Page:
November 5th, 2019 BY HealthNetwork
If there’s one thing that you want to be accurate, it’s your medical records. Life and death decisions could hang in the balance. Unfortunately, your electronic health records (EHRs) could be riddled with mistakes. Here’s why it happens and what you can do about it.
Dangers of Incorrect EHRs
When you go to the doctor, you hope to receive the treatment that’s best and most effective for you. If there’s a mix-up in your EHR, however, that might not happen.
For example, if allergy information is missing from your records, the medicine your doctor prescribes could send you into anaphylactic shock. If someone else’s lab results end up in your file, you could be treated for a disease you don’t have. And if your information gets “merged” in the EHR system with someone else’s (someone with the same name but a vastly different medical history), you could have problems getting the right medication or issues with your health insurance paying claims.
Other potential concerns associated with EMR mistakes can include:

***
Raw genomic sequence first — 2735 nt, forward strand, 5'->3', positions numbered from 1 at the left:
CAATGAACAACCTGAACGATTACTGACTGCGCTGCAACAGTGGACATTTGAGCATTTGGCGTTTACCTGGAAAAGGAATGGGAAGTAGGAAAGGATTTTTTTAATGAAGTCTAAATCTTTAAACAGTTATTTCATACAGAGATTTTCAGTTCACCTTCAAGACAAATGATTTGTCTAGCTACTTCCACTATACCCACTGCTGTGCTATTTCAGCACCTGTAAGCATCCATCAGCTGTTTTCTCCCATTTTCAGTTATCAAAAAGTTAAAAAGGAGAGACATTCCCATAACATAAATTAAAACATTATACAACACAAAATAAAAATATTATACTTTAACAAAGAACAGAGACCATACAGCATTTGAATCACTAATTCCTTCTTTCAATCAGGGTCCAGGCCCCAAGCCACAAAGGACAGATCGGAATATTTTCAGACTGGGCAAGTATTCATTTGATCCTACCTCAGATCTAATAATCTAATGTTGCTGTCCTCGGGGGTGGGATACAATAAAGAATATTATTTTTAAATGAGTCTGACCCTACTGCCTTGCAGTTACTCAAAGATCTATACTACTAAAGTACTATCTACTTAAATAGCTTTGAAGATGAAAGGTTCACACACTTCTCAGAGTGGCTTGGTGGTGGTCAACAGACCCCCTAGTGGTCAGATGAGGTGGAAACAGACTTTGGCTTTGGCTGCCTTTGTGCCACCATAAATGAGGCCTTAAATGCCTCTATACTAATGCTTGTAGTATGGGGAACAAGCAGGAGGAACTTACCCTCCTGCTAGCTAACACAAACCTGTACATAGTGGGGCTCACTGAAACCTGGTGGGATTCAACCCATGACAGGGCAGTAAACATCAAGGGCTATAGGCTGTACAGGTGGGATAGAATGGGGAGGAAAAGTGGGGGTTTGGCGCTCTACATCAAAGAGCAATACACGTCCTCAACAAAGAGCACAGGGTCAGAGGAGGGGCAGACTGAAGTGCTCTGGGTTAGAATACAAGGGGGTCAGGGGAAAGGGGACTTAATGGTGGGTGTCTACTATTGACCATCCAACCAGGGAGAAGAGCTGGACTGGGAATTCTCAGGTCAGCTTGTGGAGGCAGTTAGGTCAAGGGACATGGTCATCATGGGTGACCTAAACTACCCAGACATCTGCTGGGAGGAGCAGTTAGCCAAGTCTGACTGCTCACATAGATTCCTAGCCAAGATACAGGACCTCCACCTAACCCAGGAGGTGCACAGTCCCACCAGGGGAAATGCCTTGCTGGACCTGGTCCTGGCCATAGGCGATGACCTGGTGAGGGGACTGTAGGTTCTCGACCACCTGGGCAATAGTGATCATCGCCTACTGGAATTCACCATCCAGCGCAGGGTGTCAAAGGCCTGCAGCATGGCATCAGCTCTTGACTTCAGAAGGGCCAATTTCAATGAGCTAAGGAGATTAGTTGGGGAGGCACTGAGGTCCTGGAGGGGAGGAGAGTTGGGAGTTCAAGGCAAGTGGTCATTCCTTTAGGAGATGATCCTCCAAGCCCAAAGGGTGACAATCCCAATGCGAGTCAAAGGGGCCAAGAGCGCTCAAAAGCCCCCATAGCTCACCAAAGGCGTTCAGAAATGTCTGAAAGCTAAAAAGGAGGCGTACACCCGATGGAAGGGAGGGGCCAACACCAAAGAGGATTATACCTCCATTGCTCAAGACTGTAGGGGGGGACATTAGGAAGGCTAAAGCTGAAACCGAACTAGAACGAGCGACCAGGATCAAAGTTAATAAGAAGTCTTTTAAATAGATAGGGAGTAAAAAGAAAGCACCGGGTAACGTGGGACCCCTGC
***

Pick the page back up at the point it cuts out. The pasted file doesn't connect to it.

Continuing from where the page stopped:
- Billing errors
- Improper medication dosing
- Dangerous medical interactions
- Repeated or unnecessary testing
- Missed diagnoses
- Inaccurate family histories
- Inability to reach the right family members in an emergency
Why EHRs Can Be Inaccurate
Despite the importance of accurate medical records, there are a number of factors that lead to incorrect health records, from human error to machine malfunctions. You could have an inaccurate EHR due to any, all or some combination of the following factors:
Doctors and other medical staff are busy, so they need to enter medical data quickly and efficiently. Unfortunately, EHR systems don’t always make that easy. These programs can be slow to load and difficult to navigate. Limited options in drop-down menus can also hinder a provider’s ability to enter thorough information.
Lack of integration
Healthcare providers have a wide assortment of EHR programs from which to choose, so a hospital system might run on an entirely different platform than the one used by the lab that runs its pathology tests. Ideally, providers would be able to seamlessly port information from one platform to another. In reality, however, integration isn’t always so smooth. Only recently have major EHR systems been working on improving communication between competing brands. And it’s not even close to seamless, even from one provider to another or between departments at the same hospital.